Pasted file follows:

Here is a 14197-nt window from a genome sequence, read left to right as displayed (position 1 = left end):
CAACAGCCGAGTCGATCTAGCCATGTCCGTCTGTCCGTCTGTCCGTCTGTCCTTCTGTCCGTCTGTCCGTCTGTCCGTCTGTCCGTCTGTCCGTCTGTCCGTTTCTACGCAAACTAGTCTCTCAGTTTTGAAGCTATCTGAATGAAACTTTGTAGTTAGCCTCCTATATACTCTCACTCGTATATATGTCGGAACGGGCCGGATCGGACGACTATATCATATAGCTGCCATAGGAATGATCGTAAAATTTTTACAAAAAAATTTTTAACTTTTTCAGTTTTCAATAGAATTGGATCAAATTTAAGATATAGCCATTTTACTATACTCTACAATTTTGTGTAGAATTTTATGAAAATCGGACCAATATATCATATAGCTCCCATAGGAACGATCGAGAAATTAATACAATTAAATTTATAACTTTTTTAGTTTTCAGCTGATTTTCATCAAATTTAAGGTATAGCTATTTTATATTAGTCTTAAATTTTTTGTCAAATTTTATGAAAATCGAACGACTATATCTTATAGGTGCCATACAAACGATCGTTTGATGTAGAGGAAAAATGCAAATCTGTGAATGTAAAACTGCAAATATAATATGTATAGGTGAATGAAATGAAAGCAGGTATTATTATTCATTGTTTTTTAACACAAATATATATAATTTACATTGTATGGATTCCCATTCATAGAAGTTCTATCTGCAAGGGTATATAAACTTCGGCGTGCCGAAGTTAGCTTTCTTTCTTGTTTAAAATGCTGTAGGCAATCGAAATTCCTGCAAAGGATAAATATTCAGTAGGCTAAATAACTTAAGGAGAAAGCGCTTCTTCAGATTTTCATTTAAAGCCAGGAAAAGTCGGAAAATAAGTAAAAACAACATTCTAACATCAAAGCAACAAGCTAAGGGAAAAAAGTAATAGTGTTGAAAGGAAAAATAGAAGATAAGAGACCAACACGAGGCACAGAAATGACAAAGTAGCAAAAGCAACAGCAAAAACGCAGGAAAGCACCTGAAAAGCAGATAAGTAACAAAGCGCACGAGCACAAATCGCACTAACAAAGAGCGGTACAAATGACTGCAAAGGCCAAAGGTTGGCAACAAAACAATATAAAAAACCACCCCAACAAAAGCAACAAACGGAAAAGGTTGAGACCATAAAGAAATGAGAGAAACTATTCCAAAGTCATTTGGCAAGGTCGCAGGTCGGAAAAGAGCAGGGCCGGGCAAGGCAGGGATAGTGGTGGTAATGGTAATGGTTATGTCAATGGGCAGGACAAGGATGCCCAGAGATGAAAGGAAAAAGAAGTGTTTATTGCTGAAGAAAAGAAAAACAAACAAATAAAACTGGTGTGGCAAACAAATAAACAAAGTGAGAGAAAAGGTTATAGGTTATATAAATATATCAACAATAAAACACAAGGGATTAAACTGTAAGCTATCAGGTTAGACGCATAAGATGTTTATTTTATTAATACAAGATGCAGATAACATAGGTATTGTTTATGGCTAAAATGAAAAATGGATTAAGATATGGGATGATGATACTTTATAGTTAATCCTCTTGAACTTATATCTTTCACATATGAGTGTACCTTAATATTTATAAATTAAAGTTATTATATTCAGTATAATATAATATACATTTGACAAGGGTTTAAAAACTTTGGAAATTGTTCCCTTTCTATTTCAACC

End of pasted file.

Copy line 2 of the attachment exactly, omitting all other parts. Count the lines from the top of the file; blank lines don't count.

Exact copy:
CAACAGCCGAGTCGATCTAGCCATGTCCGTCTGTCCGTCTGTCCGTCTGTCCTTCTGTCCGTCTGTCCGTCTGTCCGTCTGTCCGTCTGTCCGTCTGTCCGTTTCTACGCAAACTAGTCTCTCAGTTTTGAAGCTATCTGAATGAAACTTTGTAGTTAGCCTCCTATATACTCTCACTCGTATATATGTCGGAACGGGCCGGATCGGACGACTATATCATATAGCTGCCATAGGAATGATCGTAAAATTTTTACAAAAAAATTTTTAACTTTTTCAGTTTTCAATAGAATTGGATCAAATTTAAGATATAGCCATTTTACTATACTCTACAATTTTGTGTAGAATTTTATGAAAATCGGACCAATATATCATATAGCTCCCATAGGAACGATCGAGAAATTAATACAATTAAATTTATAACTTTTTTAGTTTTCAGCTGATTTTCATCAAATTTAAGGTATAGCTATTTTATATTAGTCTTAAATTTTTTGTCAAATTTTATGAAAATCGAACGACTATATCTTATAGGTGCCATACAAACGATCGTTTGATGTAGAGGAAAAATGCAAATCTGTGAATGTAAAACTGCAAATATAATATGTATAGGTGAATGAAATGAAAGCAGGTATTATTATTCATTGTTTTTTAACACAAATATATATAATTTACATTGTATGGATTCCCATTCATAGAAGTTCTATCTGCAAGGGTATATAAACTTCGGCGTGCCGAAGTTAGCTTTCTTTCTTGTTTAAAATGCTGTAGGCAATCGAAATTCCTGCAAAGGATAAATATTCAGTAGGCTAAATAACTTAAGGAGAAAGCGCTTCTTCAGATTTTCATTTAAAGCCAGGAAAAGTCGGAAAATAAGTAAAAACAACATTCTAACATCAAAGCAACAAGCTAAGGGAAAAAAGTAATAGTGTTGAAAGGAAAAATAGAAGATAAGAGACCAACACGAGGCACAGAAATGACAAAGTAGCAAAAGCAACAGCAAAAACGCAGGAAAGCACCTGAAAAGCAGATAAGTAACAAAGCGCACGAGCACAAATCGCACTAACAAAGAGCGGTACAAATGACTGCAAAGGCCAAAGGTTGGCAACAAAACAATATAAAAAACCACCCCAACAAAAGCAACAAACGGAAAAGGTTGAGACCATAAAGAAATGAGAGAAACTATTCCAAAGTCATTTGGCAAGGTCGCAGGTCGGAAAAGAGCAGGGCCGGGCAAGGCAGGGATAGTGGTGGTAATGGTAATGGTTATGTCAATGGGCAGGACAAGGATGCCCAGAGATGAAAGGAAAAAGAAGTGTTTATTGCTGAAGAAAAGAAAAACAAACAAATAAAACTGGTGTGGCAAACAAATAAACAAAGTGAGAGAAAAGGTTATAGGTTATATAAATATATCAACAATAAAACACAAGGGATTAAACTGTAAGCTATCAGGTTAGACGCATAAGATGTTTATTTTATTAATACAAGATGCAGATAACATAGGTATTGTTTATGGCTAAAATGAAAAATGGATTAAGATATGGGATGATGATACTTTATAGTTAATCCTCTTGAACTTATATCTTTCACATATGAGTGTACCTTAATATTTATAAATTAAAGTTATTATATTCAGTATAATATAATATACATTTGACAAGGGTTTAAAAACTTTGGAAATTGTTCCCTTTCTATTTCAACC